The Death of Evangelical Ethics

EDIT: It was brought to my attention by one of the commenters that the tone of this post was unduly flippant, harsh, and caricaturing.  In short, I violated my anti-pontification blogging rule.  I stand by all the concerns articulated here, but they should have been voiced in more measured and moderate tones.  Given that lots of people have already seen the post, I won’t attempt to re-write it accordingly, but read it with this apology in mind.

A strange anomaly afflicts our conservative Reformed institutions of higher education.  No other institutions can be relied on to insist, at every possible opportunity, on the importance of our theology for all of life.  As the leader of one such institution often puts it, “Theology should come out of our fingertips”; another common slogan is “Faith for all of life.”  At such institutions, you will hear, nonstop, the need for Christians to “engage and transform culture,” to bring every square inch of creation under the lordship of Christ, etc., a legacy of the neo-Calvinist triumph of the last century.  The great bogeyman in such circles is “Gnosticism,” which refers to any account of the Christian life that is overly intellectualist, insufficiently “incarnational,” which is more about having the right ideas in your head than concrete Christian living.  Given all of this, you would expect such institutions to be zealous for the recovery of the lost tradition of Christian ethics, eager at every opportunity to flesh out a theological account of the moral life, as it relates to business, to politics, to family, to creation, etc.  Surely, such institutions above all would be interested in answering the question posed by Francis Schaeffer, a giant in these circles, “How shall we then live?”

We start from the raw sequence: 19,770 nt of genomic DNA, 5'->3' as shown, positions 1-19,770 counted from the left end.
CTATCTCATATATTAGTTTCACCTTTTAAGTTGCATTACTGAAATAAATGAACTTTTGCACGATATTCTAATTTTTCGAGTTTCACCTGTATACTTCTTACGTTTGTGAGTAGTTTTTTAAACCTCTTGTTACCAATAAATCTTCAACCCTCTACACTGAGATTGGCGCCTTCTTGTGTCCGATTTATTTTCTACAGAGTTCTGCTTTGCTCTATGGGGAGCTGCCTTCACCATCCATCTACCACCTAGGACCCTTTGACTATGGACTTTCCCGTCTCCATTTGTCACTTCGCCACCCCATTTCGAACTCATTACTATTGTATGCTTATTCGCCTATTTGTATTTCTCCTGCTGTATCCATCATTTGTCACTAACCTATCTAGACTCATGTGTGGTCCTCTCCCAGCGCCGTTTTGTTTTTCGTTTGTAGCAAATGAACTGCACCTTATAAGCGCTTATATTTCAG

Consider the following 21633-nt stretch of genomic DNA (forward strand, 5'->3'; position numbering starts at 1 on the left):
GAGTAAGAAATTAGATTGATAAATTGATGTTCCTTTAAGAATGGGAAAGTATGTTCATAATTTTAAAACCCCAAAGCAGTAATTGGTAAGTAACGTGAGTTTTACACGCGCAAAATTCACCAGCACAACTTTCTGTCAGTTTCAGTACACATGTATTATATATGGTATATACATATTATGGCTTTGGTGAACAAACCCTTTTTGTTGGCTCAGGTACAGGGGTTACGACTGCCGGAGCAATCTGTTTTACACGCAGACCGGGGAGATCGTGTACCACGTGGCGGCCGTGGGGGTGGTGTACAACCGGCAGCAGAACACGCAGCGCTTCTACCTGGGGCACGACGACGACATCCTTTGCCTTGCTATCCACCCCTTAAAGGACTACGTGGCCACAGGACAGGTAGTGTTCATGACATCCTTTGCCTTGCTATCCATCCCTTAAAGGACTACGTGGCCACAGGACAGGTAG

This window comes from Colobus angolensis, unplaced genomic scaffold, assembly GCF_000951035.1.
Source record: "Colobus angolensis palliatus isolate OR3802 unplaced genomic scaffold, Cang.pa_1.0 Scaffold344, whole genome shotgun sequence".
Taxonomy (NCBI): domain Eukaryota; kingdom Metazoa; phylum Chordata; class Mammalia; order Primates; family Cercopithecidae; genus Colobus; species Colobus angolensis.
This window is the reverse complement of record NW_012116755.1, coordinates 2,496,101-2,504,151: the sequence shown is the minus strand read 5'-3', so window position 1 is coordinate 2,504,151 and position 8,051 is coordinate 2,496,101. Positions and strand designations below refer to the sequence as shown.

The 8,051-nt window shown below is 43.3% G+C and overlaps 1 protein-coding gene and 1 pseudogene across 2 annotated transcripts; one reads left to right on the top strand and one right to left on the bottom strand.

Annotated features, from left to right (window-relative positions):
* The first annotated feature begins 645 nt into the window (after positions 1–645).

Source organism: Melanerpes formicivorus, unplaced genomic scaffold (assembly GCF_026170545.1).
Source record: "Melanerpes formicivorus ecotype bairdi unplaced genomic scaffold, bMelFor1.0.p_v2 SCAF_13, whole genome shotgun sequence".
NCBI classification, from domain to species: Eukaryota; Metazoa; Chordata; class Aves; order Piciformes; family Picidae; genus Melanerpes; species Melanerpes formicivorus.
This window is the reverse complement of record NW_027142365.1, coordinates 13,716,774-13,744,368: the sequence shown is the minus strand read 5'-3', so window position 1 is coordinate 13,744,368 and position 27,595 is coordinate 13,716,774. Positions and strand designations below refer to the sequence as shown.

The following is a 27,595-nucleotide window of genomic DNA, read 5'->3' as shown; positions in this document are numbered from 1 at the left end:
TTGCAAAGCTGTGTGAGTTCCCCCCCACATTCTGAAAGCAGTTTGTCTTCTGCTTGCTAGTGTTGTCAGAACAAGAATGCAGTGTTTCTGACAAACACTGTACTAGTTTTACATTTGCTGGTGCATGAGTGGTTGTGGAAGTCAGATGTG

Apparently not.  A consultation of the course catalogs of four leading Reformed-worldview colleges yielded very slim pickings indeed when it came to ethical subjects.  At one school, only 2 courses out of 37 in the Bible and Theology department dealt with ethics, although in fairness, some courses in the philosophy department did as well.  At another school, it was 1 of 34 (plus, again, a few philosophical ethics courses).  At a third, it was 1 of 31, with 2 other courses incorporating substantial ethics content.  At the bottom of this ranking, one school dedicated only one half of one course, out of a total of 24 Bible and theology courses, to the Christian moral life, and didn’t supplement this with any business ethics, political ethics, or philosophical ethics courses.  Of course, this is a rather rough method for determining the actual teaching at those schools, since ethical issues could be woven into other courses, even when they’re not the subject of a separate course.  However, a little leaven of ethical reasoning in a business course is no substitute for systematic and historical reflection on the Christian ethical tradition.  The dismal picture that emerges from this survey confirms, in any case, what I have found autobiographically, impressionistically and anecdotally.  And while my indictment here is focused particularly on Reformed institutions, the same could probably be said of most of American evangelicalism—we simply don’t know the first thing about the history of Christian ethics or about how to go about the task of moral reasoning.  And it shows when we look at the level of much evangelical discourse in contemporary ethical and political debates. Read More